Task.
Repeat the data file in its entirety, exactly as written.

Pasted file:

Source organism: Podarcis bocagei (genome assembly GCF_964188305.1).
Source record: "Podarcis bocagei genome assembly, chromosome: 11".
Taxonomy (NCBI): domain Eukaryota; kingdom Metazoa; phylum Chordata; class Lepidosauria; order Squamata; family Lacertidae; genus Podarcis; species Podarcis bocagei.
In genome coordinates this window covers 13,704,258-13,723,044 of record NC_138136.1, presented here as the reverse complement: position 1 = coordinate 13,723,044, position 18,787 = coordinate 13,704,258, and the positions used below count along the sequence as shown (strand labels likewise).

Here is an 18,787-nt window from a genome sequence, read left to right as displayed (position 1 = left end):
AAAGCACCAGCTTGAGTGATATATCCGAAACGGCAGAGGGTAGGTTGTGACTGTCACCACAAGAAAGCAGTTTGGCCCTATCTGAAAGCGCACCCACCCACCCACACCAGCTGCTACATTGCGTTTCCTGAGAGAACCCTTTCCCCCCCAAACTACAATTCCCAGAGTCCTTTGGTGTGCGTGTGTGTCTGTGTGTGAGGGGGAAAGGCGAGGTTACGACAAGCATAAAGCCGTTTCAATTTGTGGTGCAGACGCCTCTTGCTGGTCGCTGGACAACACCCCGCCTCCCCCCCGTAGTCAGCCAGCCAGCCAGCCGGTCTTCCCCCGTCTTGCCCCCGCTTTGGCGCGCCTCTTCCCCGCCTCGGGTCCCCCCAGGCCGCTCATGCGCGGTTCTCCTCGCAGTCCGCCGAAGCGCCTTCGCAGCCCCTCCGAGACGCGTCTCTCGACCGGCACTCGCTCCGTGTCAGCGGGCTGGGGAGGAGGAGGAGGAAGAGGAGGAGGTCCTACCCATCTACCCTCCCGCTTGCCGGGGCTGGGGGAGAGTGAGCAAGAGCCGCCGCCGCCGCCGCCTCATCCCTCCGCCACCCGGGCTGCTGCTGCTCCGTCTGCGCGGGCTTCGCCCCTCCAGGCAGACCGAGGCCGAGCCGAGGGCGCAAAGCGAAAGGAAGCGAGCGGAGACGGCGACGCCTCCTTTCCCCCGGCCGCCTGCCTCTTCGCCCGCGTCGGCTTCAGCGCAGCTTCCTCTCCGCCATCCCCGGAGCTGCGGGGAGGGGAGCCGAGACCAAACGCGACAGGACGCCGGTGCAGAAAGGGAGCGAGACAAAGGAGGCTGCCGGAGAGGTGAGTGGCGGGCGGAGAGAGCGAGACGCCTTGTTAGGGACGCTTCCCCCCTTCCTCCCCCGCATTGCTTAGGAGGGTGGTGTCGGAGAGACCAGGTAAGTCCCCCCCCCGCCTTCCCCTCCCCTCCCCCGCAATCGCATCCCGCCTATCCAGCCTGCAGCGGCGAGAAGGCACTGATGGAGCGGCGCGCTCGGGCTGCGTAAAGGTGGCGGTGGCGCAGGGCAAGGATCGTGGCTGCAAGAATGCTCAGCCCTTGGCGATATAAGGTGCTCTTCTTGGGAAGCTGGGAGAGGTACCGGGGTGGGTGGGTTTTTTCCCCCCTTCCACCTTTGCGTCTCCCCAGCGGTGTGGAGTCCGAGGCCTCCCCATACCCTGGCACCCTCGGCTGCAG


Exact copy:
Source organism: Podarcis bocagei (genome assembly GCF_964188305.1).
Source record: "Podarcis bocagei genome assembly, chromosome: 11".
Taxonomy (NCBI): domain Eukaryota; kingdom Metazoa; phylum Chordata; class Lepidosauria; order Squamata; family Lacertidae; genus Podarcis; species Podarcis bocagei.
In genome coordinates this window covers 13,704,258-13,723,044 of record NC_138136.1, presented here as the reverse complement: position 1 = coordinate 13,723,044, position 18,787 = coordinate 13,704,258, and the positions used below count along the sequence as shown (strand labels likewise).

Here is an 18,787-nt window from a genome sequence, read left to right as displayed (position 1 = left end):
AAAGCACCAGCTTGAGTGATATATCCGAAACGGCAGAGGGTAGGTTGTGACTGTCACCACAAGAAAGCAGTTTGGCCCTATCTGAAAGCGCACCCACCCACCCACACCAGCTGCTACATTGCGTTTCCTGAGAGAACCCTTTCCCCCCCAAACTACAATTCCCAGAGTCCTTTGGTGTGCGTGTGTGTCTGTGTGTGAGGGGGAAAGGCGAGGTTACGACAAGCATAAAGCCGTTTCAATTTGTGGTGCAGACGCCTCTTGCTGGTCGCTGGACAACACCCCGCCTCCCCCCCGTAGTCAGCCAGCCAGCCAGCCGGTCTTCCCCCGTCTTGCCCCCGCTTTGGCGCGCCTCTTCCCCGCCTCGGGTCCCCCCAGGCCGCTCATGCGCGGTTCTCCTCGCAGTCCGCCGAAGCGCCTTCGCAGCCCCTCCGAGACGCGTCTCTCGACCGGCACTCGCTCCGTGTCAGCGGGCTGGGGAGGAGGAGGAGGAAGAGGAGGAGGTCCTACCCATCTACCCTCCCGCTTGCCGGGGCTGGGGGAGAGTGAGCAAGAGCCGCCGCCGCCGCCGCCTCATCCCTCCGCCACCCGGGCTGCTGCTGCTCCGTCTGCGCGGGCTTCGCCCCTCCAGGCAGACCGAGGCCGAGCCGAGGGCGCAAAGCGAAAGGAAGCGAGCGGAGACGGCGACGCCTCCTTTCCCCCGGCCGCCTGCCTCTTCGCCCGCGTCGGCTTCAGCGCAGCTTCCTCTCCGCCATCCCCGGAGCTGCGGGGAGGGGAGCCGAGACCAAACGCGACAGGACGCCGGTGCAGAAAGGGAGCGAGACAAAGGAGGCTGCCGGAGAGGTGAGTGGCGGGCGGAGAGAGCGAGACGCCTTGTTAGGGACGCTTCCCCCCTTCCTCCCCCGCATTGCTTAGGAGGGTGGTGTCGGAGAGACCAGGTAAGTCCCCCCCCCGCCTTCCCCTCCCCTCCCCCGCAATCGCATCCCGCCTATCCAGCCTGCAGCGGCGAGAAGGCACTGATGGAGCGGCGCGCTCGGGCTGCGTAAAGGTGGCGGTGGCGCAGGGCAAGGATCGTGGCTGCAAGAATGCTCAGCCCTTGGCGATATAAGGTGCTCTTCTTGGGAAGCTGGGAGAGGTACCGGGGTGGGTGGGTTTTTTCCCCCCTTCCACCTTTGCGTCTCCCCAGCGGTGTGGAGTCCGAGGCCTCCCCATACCCTGGCACCCTCGGCTGCAG